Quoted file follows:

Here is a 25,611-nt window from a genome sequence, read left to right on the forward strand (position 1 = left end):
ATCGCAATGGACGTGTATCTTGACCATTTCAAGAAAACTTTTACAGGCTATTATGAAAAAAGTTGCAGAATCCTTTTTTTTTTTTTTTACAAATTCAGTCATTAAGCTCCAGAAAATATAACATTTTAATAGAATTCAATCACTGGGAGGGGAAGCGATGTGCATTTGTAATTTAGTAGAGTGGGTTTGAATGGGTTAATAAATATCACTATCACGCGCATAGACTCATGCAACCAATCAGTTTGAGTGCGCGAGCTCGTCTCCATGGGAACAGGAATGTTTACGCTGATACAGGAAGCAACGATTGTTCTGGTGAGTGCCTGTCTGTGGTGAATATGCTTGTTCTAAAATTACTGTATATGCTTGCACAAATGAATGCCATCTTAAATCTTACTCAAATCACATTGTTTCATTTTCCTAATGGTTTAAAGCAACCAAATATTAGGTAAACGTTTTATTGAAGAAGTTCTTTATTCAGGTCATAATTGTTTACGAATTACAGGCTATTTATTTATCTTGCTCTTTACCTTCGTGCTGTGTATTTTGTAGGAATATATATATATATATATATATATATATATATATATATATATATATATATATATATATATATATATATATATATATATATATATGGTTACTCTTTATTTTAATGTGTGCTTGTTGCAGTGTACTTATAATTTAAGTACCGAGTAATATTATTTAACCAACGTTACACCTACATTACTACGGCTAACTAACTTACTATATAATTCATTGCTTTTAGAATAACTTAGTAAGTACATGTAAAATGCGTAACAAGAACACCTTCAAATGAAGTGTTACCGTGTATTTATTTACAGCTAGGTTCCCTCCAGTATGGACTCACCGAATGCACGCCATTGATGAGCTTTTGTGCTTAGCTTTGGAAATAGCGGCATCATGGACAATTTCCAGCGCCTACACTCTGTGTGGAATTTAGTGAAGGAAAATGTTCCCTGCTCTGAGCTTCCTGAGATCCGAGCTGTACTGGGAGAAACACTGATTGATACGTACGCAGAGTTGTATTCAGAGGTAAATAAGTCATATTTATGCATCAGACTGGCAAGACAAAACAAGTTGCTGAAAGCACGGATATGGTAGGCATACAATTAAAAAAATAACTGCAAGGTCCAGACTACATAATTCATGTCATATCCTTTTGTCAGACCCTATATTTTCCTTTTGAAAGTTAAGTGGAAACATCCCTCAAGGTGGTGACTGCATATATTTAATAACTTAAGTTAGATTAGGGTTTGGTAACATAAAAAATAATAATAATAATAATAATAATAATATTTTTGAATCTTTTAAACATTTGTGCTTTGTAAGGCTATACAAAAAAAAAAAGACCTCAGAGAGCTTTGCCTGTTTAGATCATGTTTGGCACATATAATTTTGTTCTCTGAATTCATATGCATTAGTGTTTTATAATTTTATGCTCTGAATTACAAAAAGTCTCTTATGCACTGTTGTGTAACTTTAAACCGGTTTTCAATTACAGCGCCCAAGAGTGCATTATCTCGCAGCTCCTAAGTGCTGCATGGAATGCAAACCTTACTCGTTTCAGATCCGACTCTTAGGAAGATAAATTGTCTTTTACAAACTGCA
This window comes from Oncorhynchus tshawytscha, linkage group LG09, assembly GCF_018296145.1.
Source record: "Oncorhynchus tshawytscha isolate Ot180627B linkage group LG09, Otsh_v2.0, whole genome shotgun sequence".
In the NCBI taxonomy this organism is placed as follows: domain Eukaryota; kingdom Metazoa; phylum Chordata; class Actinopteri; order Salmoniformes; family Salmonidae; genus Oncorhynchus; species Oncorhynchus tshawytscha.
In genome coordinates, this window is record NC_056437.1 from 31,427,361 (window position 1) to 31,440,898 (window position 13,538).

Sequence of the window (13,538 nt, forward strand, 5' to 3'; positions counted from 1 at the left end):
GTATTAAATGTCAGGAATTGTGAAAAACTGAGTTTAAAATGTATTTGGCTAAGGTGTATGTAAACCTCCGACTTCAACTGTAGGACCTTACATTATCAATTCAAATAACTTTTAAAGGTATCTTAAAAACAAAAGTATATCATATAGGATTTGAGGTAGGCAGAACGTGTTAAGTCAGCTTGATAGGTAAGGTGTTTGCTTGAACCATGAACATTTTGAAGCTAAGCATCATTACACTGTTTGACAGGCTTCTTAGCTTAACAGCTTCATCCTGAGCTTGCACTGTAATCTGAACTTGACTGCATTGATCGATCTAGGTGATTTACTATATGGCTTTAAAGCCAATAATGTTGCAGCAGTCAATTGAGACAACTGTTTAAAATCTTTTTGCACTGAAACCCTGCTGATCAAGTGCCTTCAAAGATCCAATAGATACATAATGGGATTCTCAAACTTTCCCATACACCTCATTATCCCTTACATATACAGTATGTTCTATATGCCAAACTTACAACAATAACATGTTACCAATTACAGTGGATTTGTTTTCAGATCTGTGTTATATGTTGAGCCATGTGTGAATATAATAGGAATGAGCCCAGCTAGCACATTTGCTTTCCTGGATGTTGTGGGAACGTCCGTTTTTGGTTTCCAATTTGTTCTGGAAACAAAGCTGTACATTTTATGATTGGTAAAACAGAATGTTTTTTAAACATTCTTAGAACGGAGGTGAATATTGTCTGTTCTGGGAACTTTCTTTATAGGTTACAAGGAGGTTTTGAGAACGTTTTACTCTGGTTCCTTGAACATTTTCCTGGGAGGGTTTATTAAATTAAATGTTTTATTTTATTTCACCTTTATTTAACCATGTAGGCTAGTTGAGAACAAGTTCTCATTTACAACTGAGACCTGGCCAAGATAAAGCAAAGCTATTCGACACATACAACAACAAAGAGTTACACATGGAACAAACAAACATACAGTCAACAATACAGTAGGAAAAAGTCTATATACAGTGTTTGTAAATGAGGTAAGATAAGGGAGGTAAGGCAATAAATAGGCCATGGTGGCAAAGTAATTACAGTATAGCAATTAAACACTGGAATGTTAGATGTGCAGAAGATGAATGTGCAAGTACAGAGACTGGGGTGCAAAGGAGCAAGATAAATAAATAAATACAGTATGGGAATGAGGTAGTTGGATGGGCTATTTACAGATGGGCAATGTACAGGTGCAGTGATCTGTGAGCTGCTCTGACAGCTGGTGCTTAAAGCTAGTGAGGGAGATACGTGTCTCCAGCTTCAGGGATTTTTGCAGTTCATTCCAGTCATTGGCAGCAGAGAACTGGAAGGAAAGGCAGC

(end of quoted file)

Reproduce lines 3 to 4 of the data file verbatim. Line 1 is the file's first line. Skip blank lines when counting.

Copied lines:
This window comes from Oncorhynchus tshawytscha, linkage group LG09, assembly GCF_018296145.1.
Source record: "Oncorhynchus tshawytscha isolate Ot180627B linkage group LG09, Otsh_v2.0, whole genome shotgun sequence".